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All Boards >> Irritable Bowel Syndrome Research Library


Reged: 12/09/02
Posts: 7677
Loc: Seattle, WA
Obesity is Associated With Increased Risk of Gastrointestinal Symptoms
      10/24/04 07:42 PM

From The American Journal of Gastroenterology

Obesity is Associated With Increased Risk of Gastrointestinal Symptoms: A Population-Based Study

Posted 09/23/2004

Silvia Delgado-Aros, M.D., Ph.D.; G. Richard Locke, III, M.D.; Michael Camilleri, M.D.; Nicholas J. Talley, M.D., Ph.D.; Sara Fett, B.S.; Alan R. Zinsmeister, Ph.D.; L. Joseph Melton, III, M.D

Abstract and Introduction
Objectives: Perception of sensations arising from the gastrointestinal tract may be diminished in obese subjects and thus facilitate overeating. Alternatively, excess food intake may cause gastrointestinal (GI) symptoms in obese patients. We evaluated the relationship between body mass index (BMI) and specific GI symptoms in the community.
Methods: Residents of Olmsted County, MN were selected at random to receive by mail one of two validated questionnaires. The association of reported GI symptoms with BMI (kg/m2) was assessed using a logistic regression analysis adjusting for age, gender, psychosomatic symptom score, and alcohol and tobacco use.
Results: Response rate was 74% (1,963 of 2,660). The prevalence of obesity (BMI >/= 30 kg/m2) was 23%. There was a positive relationship between BMI and frequent vomiting (p = 0.02), upper abdominal pain (p = 0.03), bloating (p = 0.002), and diarrhea (p = 0.01). The prevalence of frequent lower abdominal pain, nausea, and constipation was increased among obese (BMI >/= 30 kg/m2) compared to normal weight participants, however, no significant association was found between BMI and these symptoms.
Conclusions: In the community, increasing BMI is associated with increased upper GI symptoms, bloating, and diarrhea. Clarification of the cause-and-effect relationships and the mechanisms of these associations require further investigation.

Obesity has reached epidemic proportions. Data from the National Center for Health Statistics show that 64.5% of the U.S. population of age 20 or above is overweight (body mass index, BMI >/= 25 kg/m2), and 31% is clinically obese (BMI >/= 30 kg/m2).[1] Obesity has a substantial impact on morbidity[2-8] and on the quality of life of these individuals, who have a poorer general health perception and daily functioning.[9,10] Obesity induces an enormous psychological burden.[11,12]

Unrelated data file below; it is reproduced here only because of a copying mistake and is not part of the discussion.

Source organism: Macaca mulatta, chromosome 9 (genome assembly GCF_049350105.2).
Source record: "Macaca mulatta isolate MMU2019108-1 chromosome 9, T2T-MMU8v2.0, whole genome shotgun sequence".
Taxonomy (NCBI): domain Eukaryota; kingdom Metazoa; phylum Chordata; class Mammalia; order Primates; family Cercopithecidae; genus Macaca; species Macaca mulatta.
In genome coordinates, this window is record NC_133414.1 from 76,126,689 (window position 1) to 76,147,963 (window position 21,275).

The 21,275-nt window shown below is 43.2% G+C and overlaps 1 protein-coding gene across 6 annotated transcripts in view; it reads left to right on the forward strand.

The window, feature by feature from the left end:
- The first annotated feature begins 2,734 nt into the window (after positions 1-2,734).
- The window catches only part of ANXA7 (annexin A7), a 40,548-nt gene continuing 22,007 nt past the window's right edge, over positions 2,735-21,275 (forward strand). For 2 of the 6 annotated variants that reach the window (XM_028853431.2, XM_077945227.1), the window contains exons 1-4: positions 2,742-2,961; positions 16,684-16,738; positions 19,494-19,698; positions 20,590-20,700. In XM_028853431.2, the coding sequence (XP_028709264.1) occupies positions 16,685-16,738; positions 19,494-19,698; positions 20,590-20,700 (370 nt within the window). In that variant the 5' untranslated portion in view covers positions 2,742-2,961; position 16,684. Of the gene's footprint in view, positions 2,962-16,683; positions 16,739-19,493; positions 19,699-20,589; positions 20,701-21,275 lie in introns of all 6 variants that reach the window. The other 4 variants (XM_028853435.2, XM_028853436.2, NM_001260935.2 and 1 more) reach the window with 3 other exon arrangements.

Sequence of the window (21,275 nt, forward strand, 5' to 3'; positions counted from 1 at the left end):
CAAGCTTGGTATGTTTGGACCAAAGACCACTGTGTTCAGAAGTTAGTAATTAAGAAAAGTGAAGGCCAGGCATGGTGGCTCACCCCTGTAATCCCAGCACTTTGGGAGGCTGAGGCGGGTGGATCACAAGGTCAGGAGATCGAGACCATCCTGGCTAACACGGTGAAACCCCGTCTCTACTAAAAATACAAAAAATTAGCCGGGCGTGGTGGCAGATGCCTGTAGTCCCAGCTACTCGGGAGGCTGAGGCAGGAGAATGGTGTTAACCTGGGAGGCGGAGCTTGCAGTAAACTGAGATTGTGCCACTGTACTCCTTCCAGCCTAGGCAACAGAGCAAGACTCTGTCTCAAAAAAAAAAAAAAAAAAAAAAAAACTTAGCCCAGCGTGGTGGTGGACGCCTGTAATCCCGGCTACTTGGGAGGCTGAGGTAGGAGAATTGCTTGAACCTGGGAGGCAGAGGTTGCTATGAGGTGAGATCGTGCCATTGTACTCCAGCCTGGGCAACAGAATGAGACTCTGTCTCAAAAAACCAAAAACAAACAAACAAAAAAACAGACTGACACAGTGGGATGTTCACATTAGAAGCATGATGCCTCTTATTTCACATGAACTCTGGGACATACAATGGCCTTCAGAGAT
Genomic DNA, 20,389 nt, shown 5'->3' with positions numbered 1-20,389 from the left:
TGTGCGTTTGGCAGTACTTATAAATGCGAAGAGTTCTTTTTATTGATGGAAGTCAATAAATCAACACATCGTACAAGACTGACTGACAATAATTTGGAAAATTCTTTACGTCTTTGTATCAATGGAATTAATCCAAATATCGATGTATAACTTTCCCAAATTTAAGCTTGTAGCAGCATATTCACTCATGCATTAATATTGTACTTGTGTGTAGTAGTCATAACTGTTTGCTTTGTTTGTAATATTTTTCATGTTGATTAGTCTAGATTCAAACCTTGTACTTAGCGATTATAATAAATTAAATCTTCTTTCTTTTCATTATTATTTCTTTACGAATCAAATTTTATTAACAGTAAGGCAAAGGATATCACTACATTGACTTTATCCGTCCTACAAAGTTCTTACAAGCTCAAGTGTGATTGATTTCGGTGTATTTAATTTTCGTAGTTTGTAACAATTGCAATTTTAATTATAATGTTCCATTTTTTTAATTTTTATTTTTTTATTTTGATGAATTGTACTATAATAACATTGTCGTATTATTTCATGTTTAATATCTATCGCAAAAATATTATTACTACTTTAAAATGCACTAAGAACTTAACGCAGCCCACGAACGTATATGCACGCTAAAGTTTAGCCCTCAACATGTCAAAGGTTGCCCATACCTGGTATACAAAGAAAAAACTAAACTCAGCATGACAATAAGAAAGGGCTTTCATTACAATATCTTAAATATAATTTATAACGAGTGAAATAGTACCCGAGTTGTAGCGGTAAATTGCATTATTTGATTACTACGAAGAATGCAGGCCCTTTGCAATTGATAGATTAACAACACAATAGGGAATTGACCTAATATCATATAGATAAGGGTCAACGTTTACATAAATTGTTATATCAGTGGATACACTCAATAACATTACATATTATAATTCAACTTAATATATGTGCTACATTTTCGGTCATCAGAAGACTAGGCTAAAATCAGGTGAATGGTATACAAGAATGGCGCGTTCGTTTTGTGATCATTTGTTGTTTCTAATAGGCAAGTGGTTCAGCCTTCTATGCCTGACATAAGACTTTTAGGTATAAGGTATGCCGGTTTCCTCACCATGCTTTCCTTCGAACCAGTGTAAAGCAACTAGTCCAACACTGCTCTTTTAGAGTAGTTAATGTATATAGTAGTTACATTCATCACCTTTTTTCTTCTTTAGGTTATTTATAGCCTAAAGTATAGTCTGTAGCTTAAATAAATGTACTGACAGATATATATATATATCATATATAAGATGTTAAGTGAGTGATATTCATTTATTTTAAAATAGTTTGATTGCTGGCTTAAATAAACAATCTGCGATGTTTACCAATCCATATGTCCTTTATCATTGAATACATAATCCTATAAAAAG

There are many factors involved in the development of obesity including environmental, psychological, and social factors as well as physiological mechanisms. Most of these mechanisms and their interactions are not fully understood.[13-16]

Dysregulation of the mechanisms that control food intake and energy expenditure is a key to the development of obesity. The gastrointestinal (GI) tract is a source of satiation factors, which contribute to meal termination, and hence determine meal size.[17-20] A decreased satiation response to food intake may play a role in the development of obesity.[21,22]

In contrast to the observation of decreased satiation in obese individuals, an increased prevalence of different GI symptoms has been reported in obese patients seeking treatment in a tertiary care center compared to community controls.[23] However, obese patients seeking treatment may not be representative of obese individuals in the community.

We have previously reported that BMI is an independent risk factor for the presence of self-reported heartburn and regurgitation in a community-based population in the United States.[24] Although BMI was not found to be associated with irritable bowel syndrome (IBS) in another study,[25] the relationship between BMI and other GI symptoms has not previously been explored in the community.

If perception of satiation signals arising in the gut is reduced in obesity, one could entertain the hypothesis that perception of other sensations originated from the GI tract would be similarly reduced in obese individuals. An exception to this hypothesis would be the association between obesity and GERD symptoms, for which a mechanistic role (i.e., hiatal hernia) is assumed to be the cause of the symptoms. An alternative hypotheses is that excess food intake could lead to responses that increase GI symptoms.

In this study, we aimed to evaluate the relationship between BMI and specific GI symptoms, other than heartburn and regurgitation, in a community-based population.


Section 1 of 4 Next Page: Methods

Silvia Delgado-Aros, M.D., Ph.D., G. Richard Locke, III, M.D., Michael Camilleri, M.D., Nicholas J. Talley, M.D., Ph.D., Sara Fett, B.S., Alan R. Zinsmeister, Ph.D., and L. Joseph Melton, III, M.D, Clinical Enteric Neuroscience Translational & Epidemiological Research (C.E.N.T.E.R.) Program; and Department of Health Sciences Research, Mayo Clinic, Rochester, Minnesota

Am J Gastroenterol 99(9):1801-1806, 2004. © 2004 Blackwell Publishing

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